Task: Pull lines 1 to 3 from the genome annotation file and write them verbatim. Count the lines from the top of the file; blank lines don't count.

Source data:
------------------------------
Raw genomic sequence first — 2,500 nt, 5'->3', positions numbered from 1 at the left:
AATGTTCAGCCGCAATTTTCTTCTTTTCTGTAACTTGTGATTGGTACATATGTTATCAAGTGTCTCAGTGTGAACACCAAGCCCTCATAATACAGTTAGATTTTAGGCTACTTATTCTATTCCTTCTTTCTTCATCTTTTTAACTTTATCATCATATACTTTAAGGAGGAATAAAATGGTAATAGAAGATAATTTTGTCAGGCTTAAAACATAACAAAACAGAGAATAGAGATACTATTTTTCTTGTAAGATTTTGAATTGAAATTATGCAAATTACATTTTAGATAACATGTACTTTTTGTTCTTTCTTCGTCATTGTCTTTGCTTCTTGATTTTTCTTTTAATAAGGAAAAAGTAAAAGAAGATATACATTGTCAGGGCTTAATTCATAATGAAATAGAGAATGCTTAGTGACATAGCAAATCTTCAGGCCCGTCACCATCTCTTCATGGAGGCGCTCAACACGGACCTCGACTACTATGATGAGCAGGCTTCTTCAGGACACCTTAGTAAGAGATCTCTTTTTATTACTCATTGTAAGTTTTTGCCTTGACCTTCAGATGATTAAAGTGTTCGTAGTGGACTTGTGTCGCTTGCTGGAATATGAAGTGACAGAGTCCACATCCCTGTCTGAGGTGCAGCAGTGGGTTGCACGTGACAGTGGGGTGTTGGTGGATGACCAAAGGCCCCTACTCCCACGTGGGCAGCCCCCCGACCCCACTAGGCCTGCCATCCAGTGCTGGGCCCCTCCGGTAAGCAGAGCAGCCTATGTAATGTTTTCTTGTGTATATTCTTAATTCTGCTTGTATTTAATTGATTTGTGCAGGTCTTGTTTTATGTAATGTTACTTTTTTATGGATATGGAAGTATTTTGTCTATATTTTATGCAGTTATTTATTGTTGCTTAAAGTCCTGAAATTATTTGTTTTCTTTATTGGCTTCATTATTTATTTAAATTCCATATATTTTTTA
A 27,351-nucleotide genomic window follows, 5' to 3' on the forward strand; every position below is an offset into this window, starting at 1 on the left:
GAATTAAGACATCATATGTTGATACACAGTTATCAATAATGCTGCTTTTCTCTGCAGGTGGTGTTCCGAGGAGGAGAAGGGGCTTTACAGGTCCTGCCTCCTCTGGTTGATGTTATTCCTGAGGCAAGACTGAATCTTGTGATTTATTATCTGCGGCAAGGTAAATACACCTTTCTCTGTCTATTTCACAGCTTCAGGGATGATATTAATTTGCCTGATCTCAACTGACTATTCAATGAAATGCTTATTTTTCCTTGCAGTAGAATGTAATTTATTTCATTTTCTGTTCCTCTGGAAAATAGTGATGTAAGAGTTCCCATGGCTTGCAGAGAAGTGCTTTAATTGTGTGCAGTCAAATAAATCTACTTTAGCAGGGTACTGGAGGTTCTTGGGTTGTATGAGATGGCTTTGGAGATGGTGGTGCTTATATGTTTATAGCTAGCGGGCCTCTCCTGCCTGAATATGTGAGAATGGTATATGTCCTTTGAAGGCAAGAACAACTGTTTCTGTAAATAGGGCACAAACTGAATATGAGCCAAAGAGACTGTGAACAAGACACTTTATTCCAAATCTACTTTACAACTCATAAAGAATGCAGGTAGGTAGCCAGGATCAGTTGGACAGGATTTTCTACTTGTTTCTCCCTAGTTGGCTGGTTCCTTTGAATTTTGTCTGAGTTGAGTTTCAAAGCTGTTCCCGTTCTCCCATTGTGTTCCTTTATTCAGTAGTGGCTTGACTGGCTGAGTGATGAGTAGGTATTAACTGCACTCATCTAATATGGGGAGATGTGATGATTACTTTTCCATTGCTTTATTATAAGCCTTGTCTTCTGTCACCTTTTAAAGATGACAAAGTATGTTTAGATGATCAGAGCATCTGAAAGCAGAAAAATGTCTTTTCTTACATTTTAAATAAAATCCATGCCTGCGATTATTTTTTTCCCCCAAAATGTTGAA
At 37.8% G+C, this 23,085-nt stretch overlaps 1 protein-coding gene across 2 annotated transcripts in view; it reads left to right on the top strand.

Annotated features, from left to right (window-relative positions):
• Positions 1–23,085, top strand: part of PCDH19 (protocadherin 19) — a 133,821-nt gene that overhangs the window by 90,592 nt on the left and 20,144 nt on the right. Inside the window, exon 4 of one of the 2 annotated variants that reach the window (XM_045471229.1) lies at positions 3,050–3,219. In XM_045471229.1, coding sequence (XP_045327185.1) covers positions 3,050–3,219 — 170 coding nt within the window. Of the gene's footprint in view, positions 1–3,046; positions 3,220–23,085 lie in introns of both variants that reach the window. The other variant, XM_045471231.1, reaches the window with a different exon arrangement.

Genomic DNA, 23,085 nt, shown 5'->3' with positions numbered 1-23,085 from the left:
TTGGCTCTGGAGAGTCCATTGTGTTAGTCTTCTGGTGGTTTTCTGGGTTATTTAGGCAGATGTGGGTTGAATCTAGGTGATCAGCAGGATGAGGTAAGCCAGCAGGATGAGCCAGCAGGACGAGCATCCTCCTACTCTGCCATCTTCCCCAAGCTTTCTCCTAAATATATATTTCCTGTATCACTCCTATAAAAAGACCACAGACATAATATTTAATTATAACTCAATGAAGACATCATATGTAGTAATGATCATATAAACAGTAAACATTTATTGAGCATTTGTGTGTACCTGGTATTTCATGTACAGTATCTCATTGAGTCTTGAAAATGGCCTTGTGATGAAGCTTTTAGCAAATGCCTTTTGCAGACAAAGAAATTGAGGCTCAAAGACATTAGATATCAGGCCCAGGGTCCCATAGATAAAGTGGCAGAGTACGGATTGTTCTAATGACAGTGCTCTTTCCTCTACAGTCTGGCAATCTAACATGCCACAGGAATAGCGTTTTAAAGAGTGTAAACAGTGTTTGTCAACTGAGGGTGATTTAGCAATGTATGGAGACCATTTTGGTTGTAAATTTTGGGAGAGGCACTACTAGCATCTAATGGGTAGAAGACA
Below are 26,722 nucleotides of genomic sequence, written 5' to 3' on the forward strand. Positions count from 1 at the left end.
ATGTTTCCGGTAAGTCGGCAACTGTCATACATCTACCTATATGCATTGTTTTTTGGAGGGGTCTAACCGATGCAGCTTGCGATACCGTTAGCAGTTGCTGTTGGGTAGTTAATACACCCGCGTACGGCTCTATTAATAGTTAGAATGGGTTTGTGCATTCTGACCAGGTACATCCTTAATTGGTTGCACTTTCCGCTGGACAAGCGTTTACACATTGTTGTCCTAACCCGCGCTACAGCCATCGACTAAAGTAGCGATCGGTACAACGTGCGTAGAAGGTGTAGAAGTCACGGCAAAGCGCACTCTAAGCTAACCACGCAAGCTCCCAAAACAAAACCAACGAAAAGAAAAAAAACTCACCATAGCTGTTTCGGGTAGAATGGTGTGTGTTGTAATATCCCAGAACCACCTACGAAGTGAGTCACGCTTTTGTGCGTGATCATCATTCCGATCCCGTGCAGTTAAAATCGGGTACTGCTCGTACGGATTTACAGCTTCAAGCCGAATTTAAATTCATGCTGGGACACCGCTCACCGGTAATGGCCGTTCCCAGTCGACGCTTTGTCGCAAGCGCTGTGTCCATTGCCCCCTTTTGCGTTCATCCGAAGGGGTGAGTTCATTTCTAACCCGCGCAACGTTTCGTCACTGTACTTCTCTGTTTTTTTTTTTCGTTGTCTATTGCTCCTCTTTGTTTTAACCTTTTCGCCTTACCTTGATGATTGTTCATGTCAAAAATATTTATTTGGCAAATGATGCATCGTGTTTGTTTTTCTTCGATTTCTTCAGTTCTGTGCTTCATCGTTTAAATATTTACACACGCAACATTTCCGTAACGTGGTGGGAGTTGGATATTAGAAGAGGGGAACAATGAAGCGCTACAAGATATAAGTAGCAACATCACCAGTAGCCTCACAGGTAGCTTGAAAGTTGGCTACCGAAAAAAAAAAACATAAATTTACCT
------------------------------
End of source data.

Raw genomic sequence first — 2,500 nt, 5'->3', positions numbered from 1 at the left:
AATGTTCAGCCGCAATTTTCTTCTTTTCTGTAACTTGTGATTGGTACATATGTTATCAAGTGTCTCAGTGTGAACACCAAGCCCTCATAATACAGTTAGATTTTAGGCTACTTATTCTATTCCTTCTTTCTTCATCTTTTTAACTTTATCATCATATACTTTAAGGAGGAATAAAATGGTAATAGAAGATAATTTTGTCAGGCTTAAAACATAACAAAACAGAGAATAGAGATACTATTTTTCTTGTAAGATTTTGAATTGAAATTATGCAAATTACATTTTAGATAACATGTACTTTTTGTTCTTTCTTCGTCATTGTCTTTGCTTCTTGATTTTTCTTTTAATAAGGAAAAAGTAAAAGAAGATATACATTGTCAGGGCTTAATTCATAATGAAATAGAGAATGCTTAGTGACATAGCAAATCTTCAGGCCCGTCACCATCTCTTCATGGAGGCGCTCAACACGGACCTCGACTACTATGATGAGCAGGCTTCTTCAGGACACCTTAGTAAGAGATCTCTTTTTATTACTCATTGTAAGTTTTTGCCTTGACCTTCAGATGATTAAAGTGTTCGTAGTGGACTTGTGTCGCTTGCTGGAATATGAAGTGACAGAGTCCACATCCCTGTCTGAGGTGCAGCAGTGGGTTGCACGTGACAGTGGGGTGTTGGTGGATGACCAAAGGCCCCTACTCCCACGTGGGCAGCCCCCCGACCCCACTAGGCCTGCCATCCAGTGCTGGGCCCCTCCGGTAAGCAGAGCAGCCTATGTAATGTTTTCTTGTGTATATTCTTAATTCTGCTTGTATTTAATTGATTTGTGCAGGTCTTGTTTTATGTAATGTTACTTTTTTATGGATATGGAAGTATTTTGTCTATATTTTATGCAGTTATTTATTGTTGCTTAAAGTCCTGAAATTATTTGTTTTCTTTATTGGCTTCATTATTTATTTAAATTCCATATATTTTTTA
A 27,351-nucleotide genomic window follows, 5' to 3' on the forward strand; every position below is an offset into this window, starting at 1 on the left: